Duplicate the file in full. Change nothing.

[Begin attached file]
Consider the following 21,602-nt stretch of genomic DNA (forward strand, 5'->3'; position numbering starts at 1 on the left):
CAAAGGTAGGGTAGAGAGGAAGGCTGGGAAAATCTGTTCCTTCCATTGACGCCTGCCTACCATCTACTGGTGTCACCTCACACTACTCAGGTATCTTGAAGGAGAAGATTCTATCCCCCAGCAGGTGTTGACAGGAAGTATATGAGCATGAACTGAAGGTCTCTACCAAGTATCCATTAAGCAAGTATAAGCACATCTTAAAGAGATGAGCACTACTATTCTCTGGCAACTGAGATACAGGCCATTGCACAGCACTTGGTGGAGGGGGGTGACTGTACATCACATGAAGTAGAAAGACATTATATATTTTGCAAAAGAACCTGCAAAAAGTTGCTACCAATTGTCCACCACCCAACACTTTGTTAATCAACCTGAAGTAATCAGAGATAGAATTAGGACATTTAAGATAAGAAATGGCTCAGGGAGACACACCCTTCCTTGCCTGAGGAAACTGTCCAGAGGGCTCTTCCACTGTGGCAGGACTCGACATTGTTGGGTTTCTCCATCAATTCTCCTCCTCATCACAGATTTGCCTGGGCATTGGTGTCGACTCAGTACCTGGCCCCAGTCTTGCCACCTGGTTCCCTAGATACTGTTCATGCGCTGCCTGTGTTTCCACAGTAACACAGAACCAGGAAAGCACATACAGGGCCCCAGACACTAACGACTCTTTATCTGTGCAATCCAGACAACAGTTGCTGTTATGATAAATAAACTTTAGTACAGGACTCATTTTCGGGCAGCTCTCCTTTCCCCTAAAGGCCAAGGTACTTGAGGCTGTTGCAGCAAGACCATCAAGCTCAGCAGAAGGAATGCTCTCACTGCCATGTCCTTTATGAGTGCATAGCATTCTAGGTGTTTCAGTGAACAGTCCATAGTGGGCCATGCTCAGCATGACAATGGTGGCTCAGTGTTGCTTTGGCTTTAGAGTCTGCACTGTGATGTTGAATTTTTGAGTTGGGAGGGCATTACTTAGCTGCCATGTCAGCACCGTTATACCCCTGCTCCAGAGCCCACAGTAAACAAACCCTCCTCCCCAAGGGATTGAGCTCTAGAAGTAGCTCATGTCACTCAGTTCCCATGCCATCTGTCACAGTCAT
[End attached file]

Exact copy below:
Consider the following 21,602-nt stretch of genomic DNA (forward strand, 5'->3'; position numbering starts at 1 on the left):
CAAAGGTAGGGTAGAGAGGAAGGCTGGGAAAATCTGTTCCTTCCATTGACGCCTGCCTACCATCTACTGGTGTCACCTCACACTACTCAGGTATCTTGAAGGAGAAGATTCTATCCCCCAGCAGGTGTTGACAGGAAGTATATGAGCATGAACTGAAGGTCTCTACCAAGTATCCATTAAGCAAGTATAAGCACATCTTAAAGAGATGAGCACTACTATTCTCTGGCAACTGAGATACAGGCCATTGCACAGCACTTGGTGGAGGGGGGTGACTGTACATCACATGAAGTAGAAAGACATTATATATTTTGCAAAAGAACCTGCAAAAAGTTGCTACCAATTGTCCACCACCCAACACTTTGTTAATCAACCTGAAGTAATCAGAGATAGAATTAGGACATTTAAGATAAGAAATGGCTCAGGGAGACACACCCTTCCTTGCCTGAGGAAACTGTCCAGAGGGCTCTTCCACTGTGGCAGGACTCGACATTGTTGGGTTTCTCCATCAATTCTCCTCCTCATCACAGATTTGCCTGGGCATTGGTGTCGACTCAGTACCTGGCCCCAGTCTTGCCACCTGGTTCCCTAGATACTGTTCATGCGCTGCCTGTGTTTCCACAGTAACACAGAACCAGGAAAGCACATACAGGGCCCCAGACACTAACGACTCTTTATCTGTGCAATCCAGACAACAGTTGCTGTTATGATAAATAAACTTTAGTACAGGACTCATTTTCGGGCAGCTCTCCTTTCCCCTAAAGGCCAAGGTACTTGAGGCTGTTGCAGCAAGACCATCAAGCTCAGCAGAAGGAATGCTCTCACTGCCATGTCCTTTATGAGTGCATAGCATTCTAGGTGTTTCAGTGAACAGTCCATAGTGGGCCATGCTCAGCATGACAATGGTGGCTCAGTGTTGCTTTGGCTTTAGAGTCTGCACTGTGATGTTGAATTTTTGAGTTGGGAGGGCATTACTTAGCTGCCATGTCAGCACCGTTATACCCCTGCTCCAGAGCCCACAGTAAACAAACCCTCCTCCCCAAGGGATTGAGCTCTAGAAGTAGCTCATGTCACTCAGTTCCCATGCCATCTGTCACAGTCAT